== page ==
In an appearance on CNN last week, President Joe Biden made an extraordinary claim supporting the $1.9 trillion stimulus package winding its way through Congress.
He said, “This is the first time in my career — and as you can tell, I’m over 30 — the first time in my career that there is a consensus among economists left, right and center that is over — and including the IMF and in Europe — that the overwhelming consensus is: In order to grow the economy a year or two, three and four down the line, we can’t spend too much. Now is the time we should be spending. Now is the time to go big.”
Fact-checkers labeled this claim mostly false. It’s probably not good economic policy to rapidly spend trillions of dollars under any conditions.
This spending will result in a record-high level of deficit spending for the government. It will be the second straight year of $3 trillion deficits. The charts below show it might not even be needed.
Impending Deficit and Predicted Personal Income Effects
Broad Stimulus Won’t Fix the Economy
The federal budget deficit is on the left side of the chart. Consumer disposable income is on the right. Disposable income is the amount of money households have to spend or save after deducting income taxes.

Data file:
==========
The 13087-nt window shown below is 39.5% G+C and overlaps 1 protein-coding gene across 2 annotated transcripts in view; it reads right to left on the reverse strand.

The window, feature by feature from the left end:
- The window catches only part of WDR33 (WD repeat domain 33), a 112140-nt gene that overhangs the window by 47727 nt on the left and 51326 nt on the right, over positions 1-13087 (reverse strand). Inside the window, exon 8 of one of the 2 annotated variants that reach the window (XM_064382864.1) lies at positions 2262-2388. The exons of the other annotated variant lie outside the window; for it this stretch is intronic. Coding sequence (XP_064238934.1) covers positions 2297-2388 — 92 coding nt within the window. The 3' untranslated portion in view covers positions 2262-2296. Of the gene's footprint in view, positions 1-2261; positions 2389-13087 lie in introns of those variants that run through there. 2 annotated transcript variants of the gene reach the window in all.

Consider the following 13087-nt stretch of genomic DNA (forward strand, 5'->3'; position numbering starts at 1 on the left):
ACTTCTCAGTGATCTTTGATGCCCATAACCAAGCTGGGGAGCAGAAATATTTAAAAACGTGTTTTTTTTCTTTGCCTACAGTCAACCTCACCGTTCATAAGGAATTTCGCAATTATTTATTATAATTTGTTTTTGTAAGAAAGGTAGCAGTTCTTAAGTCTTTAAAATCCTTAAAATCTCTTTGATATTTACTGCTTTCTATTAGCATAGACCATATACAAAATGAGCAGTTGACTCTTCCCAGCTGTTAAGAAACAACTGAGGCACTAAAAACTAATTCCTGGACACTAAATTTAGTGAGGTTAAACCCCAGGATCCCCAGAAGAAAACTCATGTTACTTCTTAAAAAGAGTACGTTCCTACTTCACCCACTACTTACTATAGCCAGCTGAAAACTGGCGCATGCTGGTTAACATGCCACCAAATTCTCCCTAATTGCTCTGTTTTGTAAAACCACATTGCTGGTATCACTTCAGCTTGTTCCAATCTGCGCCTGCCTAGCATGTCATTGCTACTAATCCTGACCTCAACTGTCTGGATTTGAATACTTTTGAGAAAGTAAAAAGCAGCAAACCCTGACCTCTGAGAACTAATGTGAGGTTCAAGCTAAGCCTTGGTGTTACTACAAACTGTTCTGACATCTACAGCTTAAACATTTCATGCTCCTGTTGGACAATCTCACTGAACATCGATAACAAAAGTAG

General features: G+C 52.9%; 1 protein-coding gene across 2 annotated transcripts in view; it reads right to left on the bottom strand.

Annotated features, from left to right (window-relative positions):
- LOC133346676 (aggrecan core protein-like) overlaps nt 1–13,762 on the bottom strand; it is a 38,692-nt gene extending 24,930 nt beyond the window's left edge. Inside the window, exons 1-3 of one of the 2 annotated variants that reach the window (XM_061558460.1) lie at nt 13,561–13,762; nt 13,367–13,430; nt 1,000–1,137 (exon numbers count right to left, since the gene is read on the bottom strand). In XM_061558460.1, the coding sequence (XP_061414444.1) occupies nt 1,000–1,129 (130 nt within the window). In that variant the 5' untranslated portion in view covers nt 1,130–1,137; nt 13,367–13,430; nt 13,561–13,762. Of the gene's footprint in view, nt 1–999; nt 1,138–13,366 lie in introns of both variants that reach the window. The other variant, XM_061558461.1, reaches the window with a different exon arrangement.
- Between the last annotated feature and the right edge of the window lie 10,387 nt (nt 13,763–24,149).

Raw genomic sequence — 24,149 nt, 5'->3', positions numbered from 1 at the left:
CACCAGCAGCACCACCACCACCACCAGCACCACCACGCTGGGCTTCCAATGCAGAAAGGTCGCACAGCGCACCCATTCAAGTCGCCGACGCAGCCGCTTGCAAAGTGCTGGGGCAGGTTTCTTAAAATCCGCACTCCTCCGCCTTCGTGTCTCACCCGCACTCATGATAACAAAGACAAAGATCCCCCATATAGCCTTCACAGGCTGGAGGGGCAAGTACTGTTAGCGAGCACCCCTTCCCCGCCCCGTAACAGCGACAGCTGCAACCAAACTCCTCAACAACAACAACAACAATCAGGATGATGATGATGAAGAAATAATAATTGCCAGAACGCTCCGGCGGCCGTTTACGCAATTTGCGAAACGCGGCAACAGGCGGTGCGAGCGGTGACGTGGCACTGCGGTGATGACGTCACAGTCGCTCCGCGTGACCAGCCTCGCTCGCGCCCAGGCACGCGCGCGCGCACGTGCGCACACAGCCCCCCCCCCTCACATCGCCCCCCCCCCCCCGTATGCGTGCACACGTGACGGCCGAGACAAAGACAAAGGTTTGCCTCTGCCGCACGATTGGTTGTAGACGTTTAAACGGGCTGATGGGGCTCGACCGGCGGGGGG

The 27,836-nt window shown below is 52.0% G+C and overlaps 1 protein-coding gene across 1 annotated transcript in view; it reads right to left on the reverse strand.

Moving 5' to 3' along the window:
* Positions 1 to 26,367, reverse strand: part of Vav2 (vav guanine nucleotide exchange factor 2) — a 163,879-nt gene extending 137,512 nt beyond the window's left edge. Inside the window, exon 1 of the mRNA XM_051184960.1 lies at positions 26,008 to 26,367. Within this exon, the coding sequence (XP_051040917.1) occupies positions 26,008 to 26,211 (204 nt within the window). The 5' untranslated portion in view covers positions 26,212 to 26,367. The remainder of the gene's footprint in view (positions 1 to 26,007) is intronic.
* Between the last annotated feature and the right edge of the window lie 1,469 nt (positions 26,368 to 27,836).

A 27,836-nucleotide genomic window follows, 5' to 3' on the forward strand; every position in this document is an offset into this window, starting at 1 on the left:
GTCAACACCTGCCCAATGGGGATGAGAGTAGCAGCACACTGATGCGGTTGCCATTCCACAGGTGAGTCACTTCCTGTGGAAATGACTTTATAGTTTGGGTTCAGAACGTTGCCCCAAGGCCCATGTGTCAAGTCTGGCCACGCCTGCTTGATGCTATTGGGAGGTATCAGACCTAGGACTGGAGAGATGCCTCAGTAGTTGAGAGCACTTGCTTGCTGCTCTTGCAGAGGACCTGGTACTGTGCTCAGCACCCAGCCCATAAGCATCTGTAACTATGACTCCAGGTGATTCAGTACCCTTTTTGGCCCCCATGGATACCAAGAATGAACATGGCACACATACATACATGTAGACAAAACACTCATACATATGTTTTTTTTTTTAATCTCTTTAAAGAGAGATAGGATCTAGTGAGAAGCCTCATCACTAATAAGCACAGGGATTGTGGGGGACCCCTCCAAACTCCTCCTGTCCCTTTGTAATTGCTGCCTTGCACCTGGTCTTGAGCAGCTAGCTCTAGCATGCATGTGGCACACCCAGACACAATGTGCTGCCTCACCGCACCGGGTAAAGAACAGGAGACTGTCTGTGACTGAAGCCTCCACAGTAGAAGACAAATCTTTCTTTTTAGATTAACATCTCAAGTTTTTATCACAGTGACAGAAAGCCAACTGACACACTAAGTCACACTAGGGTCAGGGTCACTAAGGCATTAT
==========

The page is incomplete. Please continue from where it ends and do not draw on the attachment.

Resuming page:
The first stimulus package came as disposable income was dropping — there was no doubt that the economy needed a boost. The chart, however, shows the stimulus’s poor design.
Disposable income soared and crashed. Now that the indicator is back to its trendline, the second package is designed to repeat the performance of the earlier, ineffective program.
There is no doubt that targeted relief is needed. But checks to more than 90% of households when the employment rate stands at 93.7% is likely inflationary.
While stimulus will provide a short-term boost to the economy, it will not make long-term improvements.
Instead of sending money to everyone, Congress could design a broader safety net or target aid at those facing permanent job loss.
Michael Carr is a Chartered Market Technician for Banyan Hill Publishing and the Editor of One Trade, Peak Velocity Trader and Precision Profits. He teaches technical analysis and quantitative technical analysis at the New York Institute of Finance. Mr. Carr is also the former editor of the CMT Association newsletter, Technically Speaking.
Follow him on Twitter @MichaelCarrGuru.